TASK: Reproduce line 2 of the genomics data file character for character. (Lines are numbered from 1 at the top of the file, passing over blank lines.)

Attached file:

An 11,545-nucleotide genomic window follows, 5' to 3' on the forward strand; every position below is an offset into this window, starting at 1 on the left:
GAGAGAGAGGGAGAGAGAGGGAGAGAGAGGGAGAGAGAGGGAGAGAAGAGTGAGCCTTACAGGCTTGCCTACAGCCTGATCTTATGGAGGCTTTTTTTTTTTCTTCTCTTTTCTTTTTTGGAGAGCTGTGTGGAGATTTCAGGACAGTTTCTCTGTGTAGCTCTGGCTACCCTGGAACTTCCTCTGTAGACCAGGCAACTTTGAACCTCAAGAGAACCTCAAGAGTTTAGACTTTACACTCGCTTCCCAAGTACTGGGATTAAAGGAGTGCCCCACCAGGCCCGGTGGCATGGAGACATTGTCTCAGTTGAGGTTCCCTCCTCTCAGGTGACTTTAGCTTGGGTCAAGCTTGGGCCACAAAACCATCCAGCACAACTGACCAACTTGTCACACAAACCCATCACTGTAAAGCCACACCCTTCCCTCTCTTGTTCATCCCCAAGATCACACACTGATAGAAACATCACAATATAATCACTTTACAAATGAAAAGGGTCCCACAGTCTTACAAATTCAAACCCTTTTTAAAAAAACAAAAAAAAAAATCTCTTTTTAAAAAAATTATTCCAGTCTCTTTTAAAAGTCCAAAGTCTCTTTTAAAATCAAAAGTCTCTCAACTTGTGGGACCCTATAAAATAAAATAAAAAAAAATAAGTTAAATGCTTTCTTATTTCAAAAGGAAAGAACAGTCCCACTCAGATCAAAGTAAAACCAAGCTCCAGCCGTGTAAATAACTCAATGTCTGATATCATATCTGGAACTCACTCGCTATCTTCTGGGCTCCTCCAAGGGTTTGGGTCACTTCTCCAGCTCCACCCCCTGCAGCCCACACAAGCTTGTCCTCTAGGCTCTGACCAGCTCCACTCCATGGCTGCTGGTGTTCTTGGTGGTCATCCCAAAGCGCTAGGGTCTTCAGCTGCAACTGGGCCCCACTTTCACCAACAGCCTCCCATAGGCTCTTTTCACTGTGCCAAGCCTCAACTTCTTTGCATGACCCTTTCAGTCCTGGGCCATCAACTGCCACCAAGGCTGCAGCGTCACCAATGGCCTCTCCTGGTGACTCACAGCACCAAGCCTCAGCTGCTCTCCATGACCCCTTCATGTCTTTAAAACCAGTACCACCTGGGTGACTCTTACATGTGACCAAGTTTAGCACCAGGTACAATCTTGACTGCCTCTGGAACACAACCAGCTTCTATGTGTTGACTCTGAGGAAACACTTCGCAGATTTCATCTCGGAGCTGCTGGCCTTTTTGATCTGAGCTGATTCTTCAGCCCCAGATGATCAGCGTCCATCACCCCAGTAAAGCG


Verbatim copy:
GAGAGAGAGGGAGAGAGAGGGAGAGAGAGGGAGAGAGAGGGAGAGAAGAGTGAGCCTTACAGGCTTGCCTACAGCCTGATCTTATGGAGGCTTTTTTTTTTTCTTCTCTTTTCTTTTTTGGAGAGCTGTGTGGAGATTTCAGGACAGTTTCTCTGTGTAGCTCTGGCTACCCTGGAACTTCCTCTGTAGACCAGGCAACTTTGAACCTCAAGAGAACCTCAAGAGTTTAGACTTTACACTCGCTTCCCAAGTACTGGGATTAAAGGAGTGCCCCACCAGGCCCGGTGGCATGGAGACATTGTCTCAGTTGAGGTTCCCTCCTCTCAGGTGACTTTAGCTTGGGTCAAGCTTGGGCCACAAAACCATCCAGCACAACTGACCAACTTGTCACACAAACCCATCACTGTAAAGCCACACCCTTCCCTCTCTTGTTCATCCCCAAGATCACACACTGATAGAAACATCACAATATAATCACTTTACAAATGAAAAGGGTCCCACAGTCTTACAAATTCAAACCCTTTTTAAAAAAACAAAAAAAAAAATCTCTTTTTAAAAAAATTATTCCAGTCTCTTTTAAAAGTCCAAAGTCTCTTTTAAAATCAAAAGTCTCTCAACTTGTGGGACCCTATAAAATAAAATAAAAAAAAATAAGTTAAATGCTTTCTTATTTCAAAAGGAAAGAACAGTCCCACTCAGATCAAAGTAAAACCAAGCTCCAGCCGTGTAAATAACTCAATGTCTGATATCATATCTGGAACTCACTCGCTATCTTCTGGGCTCCTCCAAGGGTTTGGGTCACTTCTCCAGCTCCACCCCCTGCAGCCCACACAAGCTTGTCCTCTAGGCTCTGACCAGCTCCACTCCATGGCTGCTGGTGTTCTTGGTGGTCATCCCAAAGCGCTAGGGTCTTCAGCTGCAACTGGGCCCCACTTTCACCAACAGCCTCCCATAGGCTCTTTTCACTGTGCCAAGCCTCAACTTCTTTGCATGACCCTTTCAGTCCTGGGCCATCAACTGCCACCAAGGCTGCAGCGTCACCAATGGCCTCTCCTGGTGACTCACAGCACCAAGCCTCAGCTGCTCTCCATGACCCCTTCATGTCTTTAAAACCAGTACCACCTGGGTGACTCTTACATGTGACCAAGTTTAGCACCAGGTACAATCTTGACTGCCTCTGGAACACAACCAGCTTCTATGTGTTGACTCTGAGGAAACACTTCGCAGATTTCATCTCGGAGCTGCTGGCCTTTTTGATCTGAGCTGATTCTTCAGCCCCAGATGATCAGCGTCCATCACCCCAGTAAAGCG